We have always wanted to see Norway. And there certainly is not a more luxurious way to visit than on the Queen Mary 2. The Queen was scheduled for four port calls in Norway, but unfortunately, weather conditions prevented our visit to Alesund. We were able to dock at three: Bergen, Flam and Stavanger. Now, Bergen and Flam were most memorable for Dale. Candy liked Bergen and Stavanger, with (what she considered) good reason for not being as impressed with Flam. Bergen was definitely Dale’s favorite for food.


In Bergen, we spent our time walking the town, seeing it’s sights, shopping and eating. The winds blew us around and we spent a great deal of time dodging rain showers that would come and go.


The sights? Well, without a doubt, Dale’s favorite was the fish market. It really was amazing. We first browsed the indoor market with the most amazing array of fish and eateries where you chose your seafood option and they cooked it for you.  And Dale found his Languistine, so, while it was too early for lunch, we knew we’d be back.


The market was Dale’s best treat of the day with numerous stalls, some with some most unusual-looking fish, and some also selling sausages made of moose, whale and reindeer, which, of course we had to try. (Moose and reindeer pretty good. Forget whale sausage!) Actually, Dale sampled so much on the long trek through the market that Candy wondered if he’d have room for lunch. Never fear. There’s always room for lunch in Dale’s world!


We visited Mariakirken, St. Mary’s Church, the 12th century, Romanesque-style church, the oldest remaining building in Bergen. It had the most amazing pulpit, understandably the pride of the congregation. Carved into it were scenes from the entire Bible from Adam and Eve in the Garden of Eden to the prophesies of Revelation. Created by a Bergen artisan in 1658 it is truly astonishing! And further amazing carvings by this gentleman’s workshop reside in the chapels to either side of the nave.


While we went to the fortress, we did not go inside. It’s almost totally reconstructed and these days is more for gatherings and not much to see. But we did go a couple of blocks further to the fortress museum and loved it. Greeted by a lovely gentleman and offered a very welcome cuppa tea, we meandered around the three floors, the absolute most interesting being the one detailing the resistance by the Norwegians after the German invaded in WW II. Fascinating.


Dodging in and out of shops in the old town area, we found the typical tourist shops. Candy splurged on a magnet of a Viking girl and boy kissing. She said it was “sooooo cute”.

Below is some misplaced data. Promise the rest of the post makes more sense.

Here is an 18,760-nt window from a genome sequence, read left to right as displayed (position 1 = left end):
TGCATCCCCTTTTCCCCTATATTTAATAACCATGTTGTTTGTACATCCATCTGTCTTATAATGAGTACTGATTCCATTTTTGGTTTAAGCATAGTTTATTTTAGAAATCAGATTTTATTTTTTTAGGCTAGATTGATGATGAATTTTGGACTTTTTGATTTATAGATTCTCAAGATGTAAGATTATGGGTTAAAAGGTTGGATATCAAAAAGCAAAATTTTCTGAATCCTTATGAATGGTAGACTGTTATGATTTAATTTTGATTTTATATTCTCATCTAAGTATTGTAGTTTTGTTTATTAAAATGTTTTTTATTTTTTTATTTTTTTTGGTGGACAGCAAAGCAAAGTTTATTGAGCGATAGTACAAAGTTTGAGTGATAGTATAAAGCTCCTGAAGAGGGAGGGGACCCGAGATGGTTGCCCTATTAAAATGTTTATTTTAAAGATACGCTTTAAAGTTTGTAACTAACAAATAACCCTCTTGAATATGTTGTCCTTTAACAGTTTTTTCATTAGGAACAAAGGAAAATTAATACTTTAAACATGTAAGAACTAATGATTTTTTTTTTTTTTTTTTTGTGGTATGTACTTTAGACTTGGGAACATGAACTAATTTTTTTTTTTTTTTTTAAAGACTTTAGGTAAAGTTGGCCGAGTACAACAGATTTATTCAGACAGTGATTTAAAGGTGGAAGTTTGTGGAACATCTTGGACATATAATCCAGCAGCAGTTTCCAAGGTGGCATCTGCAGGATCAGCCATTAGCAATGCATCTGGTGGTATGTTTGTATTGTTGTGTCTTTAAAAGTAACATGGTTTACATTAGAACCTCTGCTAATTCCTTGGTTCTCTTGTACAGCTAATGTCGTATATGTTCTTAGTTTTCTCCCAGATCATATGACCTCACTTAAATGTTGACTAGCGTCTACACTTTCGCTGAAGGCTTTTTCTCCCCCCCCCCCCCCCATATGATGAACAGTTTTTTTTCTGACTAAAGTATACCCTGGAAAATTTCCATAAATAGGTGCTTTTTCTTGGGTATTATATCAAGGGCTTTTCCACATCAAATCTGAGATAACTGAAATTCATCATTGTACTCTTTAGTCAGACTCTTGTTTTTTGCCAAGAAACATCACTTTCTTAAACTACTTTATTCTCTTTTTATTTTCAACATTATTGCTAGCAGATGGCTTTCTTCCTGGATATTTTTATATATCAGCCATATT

One of the neatest things about travel is the little unexpected treats you run into—things you didn’t know about when you set out on your day. For us in Bergen, it was being able to wander through the exhibits of the Bergen International Wood Festival, a competition in constructing spatial structures in wood. It focuses on “the use of wood as material and on its constructive structural and tactile qualities”. Teams consisting of designers, architects, artists, craftsmen and students from all over the world compete. We found impressive use of 1”x1” and 1”x2” pieces of lumber eight feet long, connected by bolts. Certainly a great deal of sophisticated computer modeling was involved, but the ideas behind the sculptures were human. A lot of work for a temporary exhibit, but greatly enjoyed….by us and by all the other visitors roaming in and out of the displays. Don’t bother rushing over to see it now. They were dismantling some of them even as we were there.


And, naturally, with Dale there, we ate at the fish market. He really, really wanted langoustines—a specialty in Norway, much like shrimp, but with claws. The taste is sweeter than either shrimp or lobster. Like lobster, they are kept alive whenever possible. The meat does not hold its texture or flavor if frozen or held on ice. He was able to choose from a large tank, picking out two about eight ounces each, considered mediums. (The large langoustines were about a pound each.) The price for two as $55, an exorbitant price, but you can’t get them in the States except in very high-end restaurants. Candy had baked cod and a salad. Total lunch for two—$98! Ouch!!


Have we mentioned that Norway is expensive??